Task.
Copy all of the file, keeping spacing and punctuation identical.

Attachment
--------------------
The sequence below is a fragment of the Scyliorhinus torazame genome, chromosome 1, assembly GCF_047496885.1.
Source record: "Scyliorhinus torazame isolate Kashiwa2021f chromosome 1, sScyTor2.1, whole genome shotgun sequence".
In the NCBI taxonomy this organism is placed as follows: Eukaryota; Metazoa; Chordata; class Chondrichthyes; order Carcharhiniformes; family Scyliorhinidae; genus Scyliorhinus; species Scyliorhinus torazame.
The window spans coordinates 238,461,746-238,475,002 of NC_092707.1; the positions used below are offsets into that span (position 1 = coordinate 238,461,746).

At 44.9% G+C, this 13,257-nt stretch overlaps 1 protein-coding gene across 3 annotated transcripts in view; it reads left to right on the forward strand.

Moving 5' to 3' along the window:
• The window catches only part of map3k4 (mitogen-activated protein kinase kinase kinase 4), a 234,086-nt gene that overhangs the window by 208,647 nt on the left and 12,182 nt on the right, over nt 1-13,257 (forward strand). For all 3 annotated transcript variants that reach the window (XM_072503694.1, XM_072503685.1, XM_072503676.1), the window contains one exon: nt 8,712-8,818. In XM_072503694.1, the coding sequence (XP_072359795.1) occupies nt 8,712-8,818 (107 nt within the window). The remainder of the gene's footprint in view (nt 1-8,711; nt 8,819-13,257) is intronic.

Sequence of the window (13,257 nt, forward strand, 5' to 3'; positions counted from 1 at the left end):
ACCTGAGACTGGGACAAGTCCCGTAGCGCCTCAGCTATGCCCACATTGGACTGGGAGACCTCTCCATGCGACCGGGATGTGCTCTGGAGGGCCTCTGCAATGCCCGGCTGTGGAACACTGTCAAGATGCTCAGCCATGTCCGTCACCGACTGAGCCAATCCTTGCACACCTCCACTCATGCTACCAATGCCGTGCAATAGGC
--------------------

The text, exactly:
The sequence below is a fragment of the Scyliorhinus torazame genome, chromosome 1, assembly GCF_047496885.1.
Source record: "Scyliorhinus torazame isolate Kashiwa2021f chromosome 1, sScyTor2.1, whole genome shotgun sequence".
In the NCBI taxonomy this organism is placed as follows: Eukaryota; Metazoa; Chordata; class Chondrichthyes; order Carcharhiniformes; family Scyliorhinidae; genus Scyliorhinus; species Scyliorhinus torazame.
The window spans coordinates 238,461,746-238,475,002 of NC_092707.1; the positions used below are offsets into that span (position 1 = coordinate 238,461,746).

At 44.9% G+C, this 13,257-nt stretch overlaps 1 protein-coding gene across 3 annotated transcripts in view; it reads left to right on the forward strand.

Moving 5' to 3' along the window:
• The window catches only part of map3k4 (mitogen-activated protein kinase kinase kinase 4), a 234,086-nt gene that overhangs the window by 208,647 nt on the left and 12,182 nt on the right, over nt 1-13,257 (forward strand). For all 3 annotated transcript variants that reach the window (XM_072503694.1, XM_072503685.1, XM_072503676.1), the window contains one exon: nt 8,712-8,818. In XM_072503694.1, the coding sequence (XP_072359795.1) occupies nt 8,712-8,818 (107 nt within the window). The remainder of the gene's footprint in view (nt 1-8,711; nt 8,819-13,257) is intronic.

Sequence of the window (13,257 nt, forward strand, 5' to 3'; positions counted from 1 at the left end):
ACCTGAGACTGGGACAAGTCCCGTAGCGCCTCAGCTATGCCCACATTGGACTGGGAGACCTCTCCATGCGACCGGGATGTGCTCTGGAGGGCCTCTGCAATGCCCGGCTGTGGAACACTGTCAAGATGCTCAGCCATGTCCGTCACCGACTGAGCCAATCCTTGCACACCTCCACTCATGCTACCAATGCCGTGCAATAGGC